• If the gift is meant for an individual, then present it to them privately, away from everyone else's eyes.
  • When presenting gifts in Japan, it is important that you do so with both hands. Whether you're receiving gifts or giving them, you're meant to use both hands. This shows appreciation, and it's polite. 
  • If you are presenting a gift to your boss and co-workers, your boss’s gift has to be more expensive


Gift Giving Etiquette in Western Countries


Westerners tend to open the gift in the presence of the giver. The purpose of this tradition is so that the giver can see that the gift they have given is indeed appreciated by the recipient.

When gifts are received, it is customary to express pleasant surprise, shock, and gratitude, usually by saying, "thank you, I wasn't expecting this!" even if it was expected, or "I'm so happy, I've always wanted one of these!".


Gift Giving Taboos


Gift Giving Don’ts in Japan


Gifting with both hands in Japan


  • In Japan, giving or receiving gifts with one hand is considered rude. It is important to show modesty and humility by using both hands. Japanese folks do this regardless of whether or not they are superior to receiving gifts from a subordinate.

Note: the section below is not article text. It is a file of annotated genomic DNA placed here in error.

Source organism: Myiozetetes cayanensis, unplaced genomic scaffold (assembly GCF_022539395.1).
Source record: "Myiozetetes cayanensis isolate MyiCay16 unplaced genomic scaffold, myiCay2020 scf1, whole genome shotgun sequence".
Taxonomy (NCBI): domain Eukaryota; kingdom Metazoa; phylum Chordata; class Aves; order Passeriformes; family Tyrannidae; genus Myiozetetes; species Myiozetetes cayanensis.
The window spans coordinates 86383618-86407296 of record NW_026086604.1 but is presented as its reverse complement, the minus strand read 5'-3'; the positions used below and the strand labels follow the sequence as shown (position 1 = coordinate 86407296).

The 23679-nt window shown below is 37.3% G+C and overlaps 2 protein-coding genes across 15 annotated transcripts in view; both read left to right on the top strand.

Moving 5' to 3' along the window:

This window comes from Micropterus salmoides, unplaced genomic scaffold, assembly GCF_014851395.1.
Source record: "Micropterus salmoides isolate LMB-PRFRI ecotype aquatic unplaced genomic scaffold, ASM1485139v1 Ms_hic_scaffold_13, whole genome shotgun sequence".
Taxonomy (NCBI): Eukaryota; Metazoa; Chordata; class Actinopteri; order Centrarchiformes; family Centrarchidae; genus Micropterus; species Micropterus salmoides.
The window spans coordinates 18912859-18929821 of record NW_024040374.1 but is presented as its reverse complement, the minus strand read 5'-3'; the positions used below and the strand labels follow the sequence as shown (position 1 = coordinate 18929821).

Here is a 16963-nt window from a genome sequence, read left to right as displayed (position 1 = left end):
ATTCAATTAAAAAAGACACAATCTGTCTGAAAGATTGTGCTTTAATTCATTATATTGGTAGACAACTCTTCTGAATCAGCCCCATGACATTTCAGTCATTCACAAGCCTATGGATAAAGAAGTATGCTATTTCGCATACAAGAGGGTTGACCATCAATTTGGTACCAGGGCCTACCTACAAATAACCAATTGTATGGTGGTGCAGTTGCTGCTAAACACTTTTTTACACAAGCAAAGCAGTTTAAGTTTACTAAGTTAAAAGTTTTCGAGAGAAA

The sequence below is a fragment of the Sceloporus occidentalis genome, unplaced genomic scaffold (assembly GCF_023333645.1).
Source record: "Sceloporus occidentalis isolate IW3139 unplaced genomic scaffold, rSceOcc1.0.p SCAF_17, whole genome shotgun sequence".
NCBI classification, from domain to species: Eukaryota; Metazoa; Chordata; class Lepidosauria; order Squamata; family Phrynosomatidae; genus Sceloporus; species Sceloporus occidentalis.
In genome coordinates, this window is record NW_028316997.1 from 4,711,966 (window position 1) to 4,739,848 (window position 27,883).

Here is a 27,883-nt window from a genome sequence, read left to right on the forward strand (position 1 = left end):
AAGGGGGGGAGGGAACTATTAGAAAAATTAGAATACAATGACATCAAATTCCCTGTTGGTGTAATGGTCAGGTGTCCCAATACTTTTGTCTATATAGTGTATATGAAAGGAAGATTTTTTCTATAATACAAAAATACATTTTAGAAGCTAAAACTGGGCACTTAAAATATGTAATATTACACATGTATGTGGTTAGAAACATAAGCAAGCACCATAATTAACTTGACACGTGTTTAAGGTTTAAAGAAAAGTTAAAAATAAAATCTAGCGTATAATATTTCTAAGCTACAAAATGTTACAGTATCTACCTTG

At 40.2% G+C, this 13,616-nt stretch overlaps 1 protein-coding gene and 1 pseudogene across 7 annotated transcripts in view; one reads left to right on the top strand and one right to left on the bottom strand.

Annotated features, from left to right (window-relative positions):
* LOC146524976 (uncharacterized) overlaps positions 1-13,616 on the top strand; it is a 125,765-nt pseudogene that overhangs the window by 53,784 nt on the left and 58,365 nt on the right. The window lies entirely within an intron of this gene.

• Don't present gifts to individuals during a gathering. Either do so before the event starts or after it is over.
  • Opening a gift in front of everyone in a group is also considered bad etiquette.
  • Numbers are important. If your gift consists of more than one item, make sure it isn't four or nine. Those are considered unlucky in Japan.
  • Avoid wrapping gifts with materials that have red colors. It signifies death and funerals. Red ribbons are acceptable as long as the whole package is not red.


Gift Giving Don’ts in West


  • Don't give a gift that is too expensive. It might cause insecurity on the part of the receiver as they consider reciprocating.
  • Another taboo is the color used in packaging the gift. Avoid black and white as these might signify death and funerals.
  • Other forms of taboos that exist might be personal. It is important to do research before offering other people gifts for that reason.
  • Gift-giving is arguably one of the most popular social etiquette in the world. A ritual is a form of communication that expresses itself on multiple levels, first as a reflection of the culture and then as the relationship between the giver and the receiver. Either way, gifts make everyone happy. Taking the time to pick up a gift for a loved one might also make you happy. And who knows? You might get a surprise of your own; happy coincidences do happen.


If you find yourself looking for a gift to send to your boss or friends, why don’t you try sending a ZenPop snack, stationery or ramen pack? Here at ZenPop Japan, we have monthly packs filled with amazing snacks and stationery from Japan. Click here to order yours!



This article was originally written by our freelance writer Umm-Kulthum Abdulkareem and edited by us.